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Salomon Islands


Papua New Guinea

Travelling On The Edge


I met Anne-Laure in 2010 in Portugal, through the same host on Couchsurfing. And we stayed in touch since.

Her father organized scientific expeditions and was well known internationally for his research in marine biology. I had the honor to live with his team from around the world for a while, and living with such passionate researchers was fulfilling. They had discovered more than a hundred new species of organisms in the ocean, which is such a tremendous effort and richly deserved many accolades.


I moved around to meet more locals, and was hosted for more than 4 nights at Onno’s in Port Moresby, where he invited me to a barbeque with both his adoptive and genetic families. Being adopted by other families or even another family member is a normal practice in the country.


We were greeted like royalty on his private land overlooking the beach, and apparently no one can enter someone else’s land without permission! Furthermore, his dad told me that between the locals, it seemed to be more of an inheritance debate.


They had adopted this land because it was considered neutral by those involved in the discussion. And at the end of the negotiations, his dad breathed a sigh of relief because apparently such meetings could end in violence quite frequently!


We were terrified by the news of a murder of a policeman in the Highlands by a gun dealer with a machete through the window of a van earlier, and it seemed sensible enough to listen to the advice of the locals. Anyway the road we were on remained closed for several days while the two families agreed on the compensation of the deceased.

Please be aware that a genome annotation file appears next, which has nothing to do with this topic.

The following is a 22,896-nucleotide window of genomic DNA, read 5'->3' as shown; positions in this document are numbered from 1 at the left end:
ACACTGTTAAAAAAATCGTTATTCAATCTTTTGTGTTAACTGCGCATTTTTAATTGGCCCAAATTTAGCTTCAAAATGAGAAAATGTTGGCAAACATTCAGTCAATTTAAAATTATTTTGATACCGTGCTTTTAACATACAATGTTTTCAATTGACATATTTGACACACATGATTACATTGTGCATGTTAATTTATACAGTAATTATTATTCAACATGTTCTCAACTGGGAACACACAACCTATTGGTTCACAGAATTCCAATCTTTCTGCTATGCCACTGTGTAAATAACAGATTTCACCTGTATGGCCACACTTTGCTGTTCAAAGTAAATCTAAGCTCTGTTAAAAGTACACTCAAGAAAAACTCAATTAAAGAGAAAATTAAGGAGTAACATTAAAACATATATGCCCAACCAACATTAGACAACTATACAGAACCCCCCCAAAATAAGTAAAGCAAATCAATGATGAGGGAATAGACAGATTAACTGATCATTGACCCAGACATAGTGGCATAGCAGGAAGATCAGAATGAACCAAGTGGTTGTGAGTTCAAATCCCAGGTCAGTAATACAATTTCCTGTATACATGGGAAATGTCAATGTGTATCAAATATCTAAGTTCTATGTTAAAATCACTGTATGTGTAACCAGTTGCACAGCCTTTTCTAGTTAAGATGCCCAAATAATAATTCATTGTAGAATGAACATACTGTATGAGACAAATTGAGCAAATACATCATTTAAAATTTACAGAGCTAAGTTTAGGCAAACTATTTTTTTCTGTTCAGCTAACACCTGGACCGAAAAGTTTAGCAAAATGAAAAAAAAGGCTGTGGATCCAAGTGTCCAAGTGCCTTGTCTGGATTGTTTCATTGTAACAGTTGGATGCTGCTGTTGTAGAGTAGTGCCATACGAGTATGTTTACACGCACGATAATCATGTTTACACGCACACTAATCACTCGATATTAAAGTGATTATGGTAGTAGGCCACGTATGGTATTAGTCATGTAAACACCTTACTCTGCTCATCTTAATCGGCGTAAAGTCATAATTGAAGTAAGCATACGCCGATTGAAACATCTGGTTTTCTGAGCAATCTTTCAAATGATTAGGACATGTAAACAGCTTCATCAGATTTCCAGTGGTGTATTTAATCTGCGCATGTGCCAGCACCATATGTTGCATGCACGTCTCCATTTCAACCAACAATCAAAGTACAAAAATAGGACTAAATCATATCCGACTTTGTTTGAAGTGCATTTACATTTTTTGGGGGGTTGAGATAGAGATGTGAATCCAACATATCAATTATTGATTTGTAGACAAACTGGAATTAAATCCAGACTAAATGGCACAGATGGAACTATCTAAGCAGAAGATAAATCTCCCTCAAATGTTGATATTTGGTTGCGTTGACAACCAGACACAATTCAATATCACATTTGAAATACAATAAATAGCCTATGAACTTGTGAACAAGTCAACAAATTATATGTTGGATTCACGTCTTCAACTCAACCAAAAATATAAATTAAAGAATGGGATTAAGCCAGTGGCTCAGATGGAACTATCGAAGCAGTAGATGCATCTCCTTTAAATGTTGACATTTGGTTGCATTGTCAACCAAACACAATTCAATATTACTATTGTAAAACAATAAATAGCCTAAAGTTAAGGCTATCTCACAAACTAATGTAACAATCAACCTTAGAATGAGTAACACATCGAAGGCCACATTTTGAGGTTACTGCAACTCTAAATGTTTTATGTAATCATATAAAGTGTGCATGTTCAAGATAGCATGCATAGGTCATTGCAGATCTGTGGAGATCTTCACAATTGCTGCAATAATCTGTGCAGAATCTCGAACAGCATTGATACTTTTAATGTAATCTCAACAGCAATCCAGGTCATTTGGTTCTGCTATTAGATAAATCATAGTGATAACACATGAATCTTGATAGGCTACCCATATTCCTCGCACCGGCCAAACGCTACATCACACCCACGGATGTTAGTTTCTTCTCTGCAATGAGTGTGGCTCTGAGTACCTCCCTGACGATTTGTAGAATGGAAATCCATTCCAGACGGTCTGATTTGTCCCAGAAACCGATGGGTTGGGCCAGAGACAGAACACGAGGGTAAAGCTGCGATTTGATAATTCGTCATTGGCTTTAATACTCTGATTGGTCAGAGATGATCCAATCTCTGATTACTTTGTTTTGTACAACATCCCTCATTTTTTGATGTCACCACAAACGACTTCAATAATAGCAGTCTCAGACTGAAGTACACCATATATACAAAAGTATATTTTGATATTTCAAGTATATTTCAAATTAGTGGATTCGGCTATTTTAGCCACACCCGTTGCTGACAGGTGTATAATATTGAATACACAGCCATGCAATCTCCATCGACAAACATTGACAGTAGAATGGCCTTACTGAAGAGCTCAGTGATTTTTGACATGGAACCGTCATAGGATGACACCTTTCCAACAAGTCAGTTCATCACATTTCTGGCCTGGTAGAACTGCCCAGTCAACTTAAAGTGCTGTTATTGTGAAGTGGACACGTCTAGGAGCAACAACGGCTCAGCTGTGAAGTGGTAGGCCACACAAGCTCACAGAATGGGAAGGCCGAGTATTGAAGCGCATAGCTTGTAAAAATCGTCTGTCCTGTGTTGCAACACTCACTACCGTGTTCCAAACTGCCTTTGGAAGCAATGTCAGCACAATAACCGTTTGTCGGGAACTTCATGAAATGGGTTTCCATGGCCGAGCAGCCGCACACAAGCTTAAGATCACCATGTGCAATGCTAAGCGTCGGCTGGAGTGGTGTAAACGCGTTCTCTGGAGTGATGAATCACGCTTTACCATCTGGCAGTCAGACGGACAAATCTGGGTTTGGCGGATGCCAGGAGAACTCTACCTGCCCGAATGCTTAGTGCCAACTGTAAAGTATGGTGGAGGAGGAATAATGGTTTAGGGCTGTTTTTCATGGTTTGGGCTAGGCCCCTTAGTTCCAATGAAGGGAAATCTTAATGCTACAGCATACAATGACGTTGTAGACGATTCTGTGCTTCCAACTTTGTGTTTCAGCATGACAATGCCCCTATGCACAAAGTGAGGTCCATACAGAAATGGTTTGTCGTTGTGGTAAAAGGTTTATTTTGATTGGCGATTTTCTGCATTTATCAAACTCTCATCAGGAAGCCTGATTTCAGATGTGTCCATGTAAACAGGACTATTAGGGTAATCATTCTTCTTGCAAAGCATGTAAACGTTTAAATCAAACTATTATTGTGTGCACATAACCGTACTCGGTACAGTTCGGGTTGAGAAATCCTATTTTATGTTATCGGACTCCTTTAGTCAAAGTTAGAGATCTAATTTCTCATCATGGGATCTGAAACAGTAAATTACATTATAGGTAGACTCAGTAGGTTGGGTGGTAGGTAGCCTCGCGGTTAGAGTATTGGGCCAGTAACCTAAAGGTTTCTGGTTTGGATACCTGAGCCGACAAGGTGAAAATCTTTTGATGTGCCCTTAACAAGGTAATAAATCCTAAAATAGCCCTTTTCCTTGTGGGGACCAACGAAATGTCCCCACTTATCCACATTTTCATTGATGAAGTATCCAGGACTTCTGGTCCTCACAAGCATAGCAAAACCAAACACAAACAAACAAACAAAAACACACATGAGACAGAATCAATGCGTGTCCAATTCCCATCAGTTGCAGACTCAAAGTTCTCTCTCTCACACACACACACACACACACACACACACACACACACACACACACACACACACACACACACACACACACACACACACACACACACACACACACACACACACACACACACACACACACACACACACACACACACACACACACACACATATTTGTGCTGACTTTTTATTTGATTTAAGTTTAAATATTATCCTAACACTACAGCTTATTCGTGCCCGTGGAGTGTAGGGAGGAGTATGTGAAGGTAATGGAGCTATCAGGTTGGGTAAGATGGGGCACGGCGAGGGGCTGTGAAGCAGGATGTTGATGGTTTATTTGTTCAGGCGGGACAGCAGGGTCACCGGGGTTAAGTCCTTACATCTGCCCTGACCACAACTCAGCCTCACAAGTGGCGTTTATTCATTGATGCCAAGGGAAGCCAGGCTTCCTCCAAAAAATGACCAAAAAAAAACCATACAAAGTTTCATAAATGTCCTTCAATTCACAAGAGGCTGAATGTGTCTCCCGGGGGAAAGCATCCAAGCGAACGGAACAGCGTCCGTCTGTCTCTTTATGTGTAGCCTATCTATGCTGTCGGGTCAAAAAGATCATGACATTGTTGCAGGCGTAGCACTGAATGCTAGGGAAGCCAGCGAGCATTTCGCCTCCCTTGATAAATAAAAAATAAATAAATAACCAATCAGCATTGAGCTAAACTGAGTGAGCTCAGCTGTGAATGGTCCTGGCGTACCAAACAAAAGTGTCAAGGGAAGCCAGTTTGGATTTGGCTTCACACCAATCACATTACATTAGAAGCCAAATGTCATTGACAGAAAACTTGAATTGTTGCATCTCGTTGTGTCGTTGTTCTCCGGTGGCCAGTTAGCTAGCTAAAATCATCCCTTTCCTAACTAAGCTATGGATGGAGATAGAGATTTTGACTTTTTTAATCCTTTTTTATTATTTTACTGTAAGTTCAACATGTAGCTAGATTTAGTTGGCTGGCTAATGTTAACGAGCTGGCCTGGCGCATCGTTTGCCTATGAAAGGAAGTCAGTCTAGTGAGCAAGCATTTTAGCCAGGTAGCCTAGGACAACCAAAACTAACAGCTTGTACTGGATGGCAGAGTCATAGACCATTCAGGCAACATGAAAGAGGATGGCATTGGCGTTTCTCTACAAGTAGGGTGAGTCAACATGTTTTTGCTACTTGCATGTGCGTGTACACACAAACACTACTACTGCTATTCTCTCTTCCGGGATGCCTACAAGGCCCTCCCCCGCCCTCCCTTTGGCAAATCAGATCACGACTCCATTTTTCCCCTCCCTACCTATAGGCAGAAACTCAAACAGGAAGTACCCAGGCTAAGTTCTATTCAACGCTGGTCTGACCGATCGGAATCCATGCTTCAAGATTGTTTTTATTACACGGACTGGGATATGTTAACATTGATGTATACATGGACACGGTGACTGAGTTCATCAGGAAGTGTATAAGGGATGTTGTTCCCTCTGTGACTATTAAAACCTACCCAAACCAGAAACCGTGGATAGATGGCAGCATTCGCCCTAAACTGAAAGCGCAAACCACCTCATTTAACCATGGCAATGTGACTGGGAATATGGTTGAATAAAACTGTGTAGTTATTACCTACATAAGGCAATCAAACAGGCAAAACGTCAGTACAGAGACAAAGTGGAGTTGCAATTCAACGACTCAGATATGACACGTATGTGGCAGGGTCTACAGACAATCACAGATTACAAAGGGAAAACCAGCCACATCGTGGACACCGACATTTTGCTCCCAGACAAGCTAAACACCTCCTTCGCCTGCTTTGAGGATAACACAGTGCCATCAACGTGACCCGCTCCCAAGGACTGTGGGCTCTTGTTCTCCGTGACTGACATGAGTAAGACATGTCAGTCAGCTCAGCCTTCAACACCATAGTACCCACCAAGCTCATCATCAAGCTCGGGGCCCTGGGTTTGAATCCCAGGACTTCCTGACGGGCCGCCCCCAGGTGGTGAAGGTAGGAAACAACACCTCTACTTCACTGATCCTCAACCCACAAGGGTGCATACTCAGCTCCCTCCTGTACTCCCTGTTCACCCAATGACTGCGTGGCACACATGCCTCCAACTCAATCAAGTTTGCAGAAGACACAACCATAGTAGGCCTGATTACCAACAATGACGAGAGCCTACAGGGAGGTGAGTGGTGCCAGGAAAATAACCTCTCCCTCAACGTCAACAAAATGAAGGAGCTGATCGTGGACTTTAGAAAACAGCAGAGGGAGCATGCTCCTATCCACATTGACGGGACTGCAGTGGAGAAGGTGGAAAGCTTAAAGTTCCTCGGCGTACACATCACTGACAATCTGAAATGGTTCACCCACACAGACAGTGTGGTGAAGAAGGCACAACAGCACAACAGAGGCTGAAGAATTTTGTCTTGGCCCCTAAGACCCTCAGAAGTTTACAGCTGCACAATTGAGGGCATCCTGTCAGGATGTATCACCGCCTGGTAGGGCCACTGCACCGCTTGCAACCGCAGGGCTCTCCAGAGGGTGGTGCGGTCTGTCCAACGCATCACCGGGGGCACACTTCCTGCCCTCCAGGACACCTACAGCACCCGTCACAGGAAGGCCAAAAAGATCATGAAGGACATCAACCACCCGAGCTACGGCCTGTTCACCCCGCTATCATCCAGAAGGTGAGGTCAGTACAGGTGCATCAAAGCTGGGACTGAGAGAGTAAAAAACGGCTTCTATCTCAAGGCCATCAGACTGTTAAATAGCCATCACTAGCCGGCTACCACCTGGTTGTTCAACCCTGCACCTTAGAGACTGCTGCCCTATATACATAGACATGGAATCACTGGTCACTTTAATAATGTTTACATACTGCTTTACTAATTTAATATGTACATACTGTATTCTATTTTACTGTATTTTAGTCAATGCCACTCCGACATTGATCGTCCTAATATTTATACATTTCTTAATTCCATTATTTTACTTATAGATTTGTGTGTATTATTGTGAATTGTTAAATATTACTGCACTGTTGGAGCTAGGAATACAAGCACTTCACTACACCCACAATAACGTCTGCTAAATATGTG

It is quite a contrast in a country where people can laugh at the announcement of the cancellation of a flight for the second time, and either head home or buy a ticket to one city and land in another – which was exactly what I did. And some unplanned experiences could turn out to be aggressive or deadly.


Yet when immersed underwater and discovering the beauty of the ocean and its nature simply dazzling. This alone is well worth the risk of exploring the country – so long as the trip is pre-planned and a network of locals who could help to enable safe travels.



October 2012

Did you know...

- Papua New Guinea and Indonesia share the island of New Guinea which is one of the world’s largest islands.

- The Island of New Guinea is named after the African country with the same name.

- The world’s only known poisonous bird, the Hooded Pitohui (Pitohui dichrous) is native to Papua New Guinea.

- Even until the 1950’s cannibalism and headhunting were rampant in Papua New Guinea.

- Until 1933 the country used sea-shells as its national currency. Post that, it switched to the Kina.

- Until this day, the monarch of the U.K serves as the Head of Papua New Guinea.

- Papua New Guinea has a greater density of languages than any other nation on earth, except Vanuatu. It has over 850 indigenous languages and at least as many traditional societies, out of a population of just under 6 million.

- Papua New Guinea gained full independence from Australia in September 1975.

- Papua New Guinea is also one of the least explored countries of the world, culturally and geographically. Many undiscovered species of plants and animals are thought to exist in its interiors.





I’ve once been bitten by something on my knee in Madang, and it became infected and swollen. The expedition doctor gave me some antibiotics though he could not say what was it that bit me,  so I’d rather seek an opinion from the locals...




Tribe tattoo master. He is the last one who possess the knowledge of this art in his tribe.

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